On 18 September, the rebels launched a new attack on the enclave, firing almost 400 shells and rockets, while nine car bombs (including seven suicide bombers) were detonated at government positions. The clashes led to the death of at least 29 rebels and 21 Syrian soldiers, as well as seven civilians.[23] The SOHR reported that the rebels gained some ground,[29][30] though Iranian media said National Defence Forces and Hezbollah were able to defend their positions.[31] Ajnad al-Sham threatened on social media to shell Fu'ah and Kefriya with over 100 mortars a day.[32][better source needed] On 19 September, SOHR reported that rebels advanced again in the vicinity of al-Fuah,[33] capturing Tal Al-Khirbat and a number of checkpoints around it according to pro-government sources.[34] According to government claims, the rebels lost over 100 fighters, including 31 foreign fighters.[34][better source needed]

On 20 September, a second cease-fire in al-Zabadani/Madaya and al-Fou'aa/Kafriya was implemented, where the rebels allowed humanitarian aid to the besieged civilians of al-Fu'ah and Kafriya.[35] A violation of this cease-fire was reported the next day as the rebels resumed shelling the towns.[36] Rebels again violated the cease-fire by shelling the towns at the end of the month, but the overall cease-fire held.[37] The Iranian Air Force began to airdrop supplies for al-Fu'ah and Kafriya using two Lockheed C-130 Hercules in October.[14]


On 11 January 2016, the International Committee of the Red Cross and the World Food Programme organized an aid convoy to deliver food, medicine and other aid to Kefriya and Fu'ah, along with Madaya in the south.[38]

On 21 July, two ill civilians from Fu'ah and Kafriya were evacuated to Latakia by the Syrian Arab Red Crescent, in return for two ill civilians also being evacuated from Zabadani to Idlib. Medical and food aid arrived to the towns, in addition to Qalaat al-Madiq.[39]

At the end of September, 52 aid trucks went to Zabadani and Madaya and 19 arrived in Fu'ah and Kafriya.[40]

On 21 November, rebel shelling and sniper fire killed at least one civilian in Fu'ah and Kafriya.[41]

From 3-6 December, more than 10 civilians in Fu'ah and Kafriya were killed by rebel shelling, in retaliation to the Syrian Air Force bombings throughout the governorate which killed more than 121 civilians.[20]

On 18 December, a group of busses from Aleppo headed toward Fu'ah and Kafriya in order to evacuate 2,500 civilians there as part of an agreement that would also evacuate the remaining civilians from the former rebel-held districts of Aleppo after the offensive. En route, 6 buses were attacked and burned by fighters from the al-Nusra Front, preventing the evacuation.[42] Two days later, more than 1,000 people from Fu'ah and Kafriya left the towns in the buses and headed to Aleppo.[43]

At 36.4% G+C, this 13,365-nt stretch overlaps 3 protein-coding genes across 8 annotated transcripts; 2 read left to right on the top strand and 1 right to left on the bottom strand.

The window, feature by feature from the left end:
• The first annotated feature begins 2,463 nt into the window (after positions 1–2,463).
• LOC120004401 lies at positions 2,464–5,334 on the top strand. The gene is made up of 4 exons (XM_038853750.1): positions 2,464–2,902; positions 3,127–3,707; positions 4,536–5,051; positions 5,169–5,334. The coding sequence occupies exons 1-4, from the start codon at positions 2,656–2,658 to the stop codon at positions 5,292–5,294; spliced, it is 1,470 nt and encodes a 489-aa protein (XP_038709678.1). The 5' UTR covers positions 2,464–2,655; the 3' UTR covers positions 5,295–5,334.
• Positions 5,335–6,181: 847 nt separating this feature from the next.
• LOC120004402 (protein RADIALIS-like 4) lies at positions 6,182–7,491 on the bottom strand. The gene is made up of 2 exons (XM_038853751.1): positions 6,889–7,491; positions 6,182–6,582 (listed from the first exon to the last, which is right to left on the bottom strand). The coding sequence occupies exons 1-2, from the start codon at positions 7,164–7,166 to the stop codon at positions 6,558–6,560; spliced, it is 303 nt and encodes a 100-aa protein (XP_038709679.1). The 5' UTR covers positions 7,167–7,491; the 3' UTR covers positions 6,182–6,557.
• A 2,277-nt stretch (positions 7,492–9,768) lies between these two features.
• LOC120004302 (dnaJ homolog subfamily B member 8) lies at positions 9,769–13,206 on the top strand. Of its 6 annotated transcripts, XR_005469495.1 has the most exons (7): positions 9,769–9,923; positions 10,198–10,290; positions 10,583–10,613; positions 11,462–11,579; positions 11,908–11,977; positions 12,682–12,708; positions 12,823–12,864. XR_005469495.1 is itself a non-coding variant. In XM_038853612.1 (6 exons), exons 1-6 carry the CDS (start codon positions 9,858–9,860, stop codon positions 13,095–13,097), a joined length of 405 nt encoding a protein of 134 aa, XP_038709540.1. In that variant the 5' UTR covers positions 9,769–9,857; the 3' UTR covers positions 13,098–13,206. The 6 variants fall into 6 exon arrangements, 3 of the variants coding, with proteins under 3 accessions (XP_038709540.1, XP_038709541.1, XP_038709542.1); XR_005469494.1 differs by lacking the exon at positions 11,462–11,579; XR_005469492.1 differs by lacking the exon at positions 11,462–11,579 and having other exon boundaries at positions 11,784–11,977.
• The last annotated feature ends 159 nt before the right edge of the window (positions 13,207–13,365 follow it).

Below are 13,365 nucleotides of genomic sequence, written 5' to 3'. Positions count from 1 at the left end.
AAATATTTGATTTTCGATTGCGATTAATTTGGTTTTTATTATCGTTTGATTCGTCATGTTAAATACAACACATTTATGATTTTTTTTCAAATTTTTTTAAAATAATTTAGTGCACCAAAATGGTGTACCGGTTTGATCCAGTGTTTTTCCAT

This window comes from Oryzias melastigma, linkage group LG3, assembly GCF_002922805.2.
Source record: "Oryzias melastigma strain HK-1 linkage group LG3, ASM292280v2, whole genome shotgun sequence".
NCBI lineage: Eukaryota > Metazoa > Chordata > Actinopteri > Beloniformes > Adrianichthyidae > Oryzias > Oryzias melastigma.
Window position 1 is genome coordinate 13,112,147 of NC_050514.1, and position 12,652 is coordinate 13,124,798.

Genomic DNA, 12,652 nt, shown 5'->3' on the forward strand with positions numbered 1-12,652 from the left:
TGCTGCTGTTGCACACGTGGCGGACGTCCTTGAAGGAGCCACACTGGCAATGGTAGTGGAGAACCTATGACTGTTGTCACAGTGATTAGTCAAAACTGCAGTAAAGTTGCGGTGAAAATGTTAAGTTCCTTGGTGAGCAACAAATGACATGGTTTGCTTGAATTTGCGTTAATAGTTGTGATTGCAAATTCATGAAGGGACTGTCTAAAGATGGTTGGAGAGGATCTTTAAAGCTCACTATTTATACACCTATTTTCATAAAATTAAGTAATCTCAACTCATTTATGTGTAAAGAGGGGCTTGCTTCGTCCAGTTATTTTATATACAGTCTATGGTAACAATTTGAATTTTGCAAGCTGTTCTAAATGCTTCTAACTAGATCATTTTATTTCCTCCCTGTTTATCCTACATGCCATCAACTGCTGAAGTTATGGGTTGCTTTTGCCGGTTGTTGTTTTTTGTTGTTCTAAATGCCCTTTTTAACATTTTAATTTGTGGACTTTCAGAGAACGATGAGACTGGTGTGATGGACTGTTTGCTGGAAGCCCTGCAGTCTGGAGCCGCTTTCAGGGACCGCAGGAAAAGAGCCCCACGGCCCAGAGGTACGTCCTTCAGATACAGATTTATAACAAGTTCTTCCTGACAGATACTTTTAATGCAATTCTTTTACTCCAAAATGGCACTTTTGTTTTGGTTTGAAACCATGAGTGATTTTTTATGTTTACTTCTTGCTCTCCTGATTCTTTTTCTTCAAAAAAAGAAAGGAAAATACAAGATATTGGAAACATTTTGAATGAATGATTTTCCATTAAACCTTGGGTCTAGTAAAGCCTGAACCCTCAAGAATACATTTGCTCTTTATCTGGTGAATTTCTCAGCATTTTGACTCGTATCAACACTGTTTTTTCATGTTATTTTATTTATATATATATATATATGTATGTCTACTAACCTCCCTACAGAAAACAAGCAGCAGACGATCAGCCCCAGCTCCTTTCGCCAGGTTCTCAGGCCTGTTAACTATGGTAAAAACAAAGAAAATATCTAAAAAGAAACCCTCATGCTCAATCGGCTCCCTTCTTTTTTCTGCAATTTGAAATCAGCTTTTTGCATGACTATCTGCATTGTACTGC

In January 2017, according to SOHR, rebels shelled al-Fu'ah, which led to several injuries.[44] In mid-March, Hayat Tahrir al-Sham (HTS) captured Tall Umm A'anoun hill from the NDF in an attempt to cut the road linking Fu'ah and Kafriya.[45]

On 28 March, an agreement was brokered by Qatar and signed by Ahrar al-Sham, HTS, Hezbollah and Iran, for the evacuation of Fu'ah and Kafriya in exchange for the evacuation of residents and rebels in Zabadani and Madaya.[46] The agreement came into effect beginning on 12 April and buses and ambulances arrived in the four towns with the assistance of the Syrian Arab Red Crescent to begin the evacuations.[47] The Free Syrian Army condemned the agreement, considering it to establish a dangerous precedent of ethnic and sectarian cleansing in preparation for redrawing the borders of the Syrian state, as well as a crime against humanity and contrary to article 7, paragraph (d), of the Statute of the International Criminal Court.[3]

On 14 April, 75 buses and 20 ambulances evacuated around 5,000 people from Fu'ah and Kafriya to Aleppo.[48] On 15 April, a convoy of buses carrying evacuees was attacked by a suicide bomber west of Aleppo, killing more than 100 people.[49]

In September, seven trucks carrying medical supplies, food and an electric generator were allowed by the rebels into the besieged towns, while the government in exchange allowed supplies into the insurgent-held Yarmouk Camp.[50]


On 17 March 2018, FSA fighters of "Saraya Darayya", a group formed by rebels from Damascus who had been exiled to Idlib following the end of the siege of Darayya and Muadamiyat, assaulted NDF positions in the two towns. Pro-government sources claimed that the attacks had failed, while Saraya Darayya claimed to have killed many NDF fighters.[13][4][better source needed]